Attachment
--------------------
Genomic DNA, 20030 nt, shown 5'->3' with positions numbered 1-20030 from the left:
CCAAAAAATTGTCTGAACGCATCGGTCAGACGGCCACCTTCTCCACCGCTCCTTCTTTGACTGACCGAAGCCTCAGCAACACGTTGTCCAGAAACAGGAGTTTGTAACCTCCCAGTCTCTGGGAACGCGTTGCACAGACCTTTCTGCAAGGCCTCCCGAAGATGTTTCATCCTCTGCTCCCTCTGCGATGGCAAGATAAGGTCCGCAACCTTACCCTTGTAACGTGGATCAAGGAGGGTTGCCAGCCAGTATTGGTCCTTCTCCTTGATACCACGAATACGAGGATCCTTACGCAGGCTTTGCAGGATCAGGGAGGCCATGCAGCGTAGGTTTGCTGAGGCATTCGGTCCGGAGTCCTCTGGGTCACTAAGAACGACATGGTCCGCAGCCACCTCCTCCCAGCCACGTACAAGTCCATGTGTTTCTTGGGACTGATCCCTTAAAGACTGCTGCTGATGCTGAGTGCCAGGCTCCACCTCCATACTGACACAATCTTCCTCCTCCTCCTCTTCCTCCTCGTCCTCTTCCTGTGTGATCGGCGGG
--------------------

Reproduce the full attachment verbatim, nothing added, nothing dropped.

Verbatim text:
Genomic DNA, 20030 nt, shown 5'->3' with positions numbered 1-20030 from the left:
CCAAAAAATTGTCTGAACGCATCGGTCAGACGGCCACCTTCTCCACCGCTCCTTCTTTGACTGACCGAAGCCTCAGCAACACGTTGTCCAGAAACAGGAGTTTGTAACCTCCCAGTCTCTGGGAACGCGTTGCACAGACCTTTCTGCAAGGCCTCCCGAAGATGTTTCATCCTCTGCTCCCTCTGCGATGGCAAGATAAGGTCCGCAACCTTACCCTTGTAACGTGGATCAAGGAGGGTTGCCAGCCAGTATTGGTCCTTCTCCTTGATACCACGAATACGAGGATCCTTACGCAGGCTTTGCAGGATCAGGGAGGCCATGCAGCGTAGGTTTGCTGAGGCATTCGGTCCGGAGTCCTCTGGGTCACTAAGAACGACATGGTCCGCAGCCACCTCCTCCCAGCCACGTACAAGTCCATGTGTTTCTTGGGACTGATCCCTTAAAGACTGCTGCTGATGCTGAGTGCCAGGCTCCACCTCCATACTGACACAATCTTCCTCCTCCTCCTCTTCCTCCTCGTCCTCTTCCTGTGTGATCGGCGGG